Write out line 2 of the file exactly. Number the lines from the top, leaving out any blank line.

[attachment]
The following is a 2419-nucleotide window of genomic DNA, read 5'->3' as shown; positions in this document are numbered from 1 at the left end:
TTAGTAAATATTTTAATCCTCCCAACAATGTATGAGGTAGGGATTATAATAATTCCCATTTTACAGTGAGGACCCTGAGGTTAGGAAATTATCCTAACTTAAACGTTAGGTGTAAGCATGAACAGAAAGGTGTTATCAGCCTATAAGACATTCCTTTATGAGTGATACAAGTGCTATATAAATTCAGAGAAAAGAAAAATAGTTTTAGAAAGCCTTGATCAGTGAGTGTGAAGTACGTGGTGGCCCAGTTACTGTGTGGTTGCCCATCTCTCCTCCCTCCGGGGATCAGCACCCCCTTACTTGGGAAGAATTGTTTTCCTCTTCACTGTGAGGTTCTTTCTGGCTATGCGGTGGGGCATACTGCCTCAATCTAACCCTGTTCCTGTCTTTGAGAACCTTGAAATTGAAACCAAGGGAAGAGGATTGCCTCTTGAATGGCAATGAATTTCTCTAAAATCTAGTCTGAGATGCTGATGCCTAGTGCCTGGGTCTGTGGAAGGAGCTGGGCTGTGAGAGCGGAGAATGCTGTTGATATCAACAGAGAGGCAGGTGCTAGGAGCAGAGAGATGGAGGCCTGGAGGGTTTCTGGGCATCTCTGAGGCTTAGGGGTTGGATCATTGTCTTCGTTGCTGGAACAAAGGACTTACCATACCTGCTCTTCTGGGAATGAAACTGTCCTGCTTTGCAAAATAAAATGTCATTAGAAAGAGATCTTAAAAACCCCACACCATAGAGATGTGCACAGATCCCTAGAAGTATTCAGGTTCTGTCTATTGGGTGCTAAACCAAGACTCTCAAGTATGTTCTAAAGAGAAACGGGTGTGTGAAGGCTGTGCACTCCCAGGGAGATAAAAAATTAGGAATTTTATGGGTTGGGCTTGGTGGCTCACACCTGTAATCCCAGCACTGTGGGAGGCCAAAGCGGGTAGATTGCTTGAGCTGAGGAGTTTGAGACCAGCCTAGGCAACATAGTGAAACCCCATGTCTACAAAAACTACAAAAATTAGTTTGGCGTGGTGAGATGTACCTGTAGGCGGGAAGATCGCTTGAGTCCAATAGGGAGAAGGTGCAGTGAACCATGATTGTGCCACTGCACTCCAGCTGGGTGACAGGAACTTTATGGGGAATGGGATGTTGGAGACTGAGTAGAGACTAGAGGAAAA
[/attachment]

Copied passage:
TTAGTAAATATTTTAATCCTCCCAACAATGTATGAGGTAGGGATTATAATAATTCCCATTTTACAGTGAGGACCCTGAGGTTAGGAAATTATCCTAACTTAAACGTTAGGTGTAAGCATGAACAGAAAGGTGTTATCAGCCTATAAGACATTCCTTTATGAGTGATACAAGTGCTATATAAATTCAGAGAAAAGAAAAATAGTTTTAGAAAGCCTTGATCAGTGAGTGTGAAGTACGTGGTGGCCCAGTTACTGTGTGGTTGCCCATCTCTCCTCCCTCCGGGGATCAGCACCCCCTTACTTGGGAAGAATTGTTTTCCTCTTCACTGTGAGGTTCTTTCTGGCTATGCGGTGGGGCATACTGCCTCAATCTAACCCTGTTCCTGTCTTTGAGAACCTTGAAATTGAAACCAAGGGAAGAGGATTGCCTCTTGAATGGCAATGAATTTCTCTAAAATCTAGTCTGAGATGCTGATGCCTAGTGCCTGGGTCTGTGGAAGGAGCTGGGCTGTGAGAGCGGAGAATGCTGTTGATATCAACAGAGAGGCAGGTGCTAGGAGCAGAGAGATGGAGGCCTGGAGGGTTTCTGGGCATCTCTGAGGCTTAGGGGTTGGATCATTGTCTTCGTTGCTGGAACAAAGGACTTACCATACCTGCTCTTCTGGGAATGAAACTGTCCTGCTTTGCAAAATAAAATGTCATTAGAAAGAGATCTTAAAAACCCCACACCATAGAGATGTGCACAGATCCCTAGAAGTATTCAGGTTCTGTCTATTGGGTGCTAAACCAAGACTCTCAAGTATGTTCTAAAGAGAAACGGGTGTGTGAAGGCTGTGCACTCCCAGGGAGATAAAAAATTAGGAATTTTATGGGTTGGGCTTGGTGGCTCACACCTGTAATCCCAGCACTGTGGGAGGCCAAAGCGGGTAGATTGCTTGAGCTGAGGAGTTTGAGACCAGCCTAGGCAACATAGTGAAACCCCATGTCTACAAAAACTACAAAAATTAGTTTGGCGTGGTGAGATGTACCTGTAGGCGGGAAGATCGCTTGAGTCCAATAGGGAGAAGGTGCAGTGAACCATGATTGTGCCACTGCACTCCAGCTGGGTGACAGGAACTTTATGGGGAATGGGATGTTGGAGACTGAGTAGAGACTAGAGGAAAA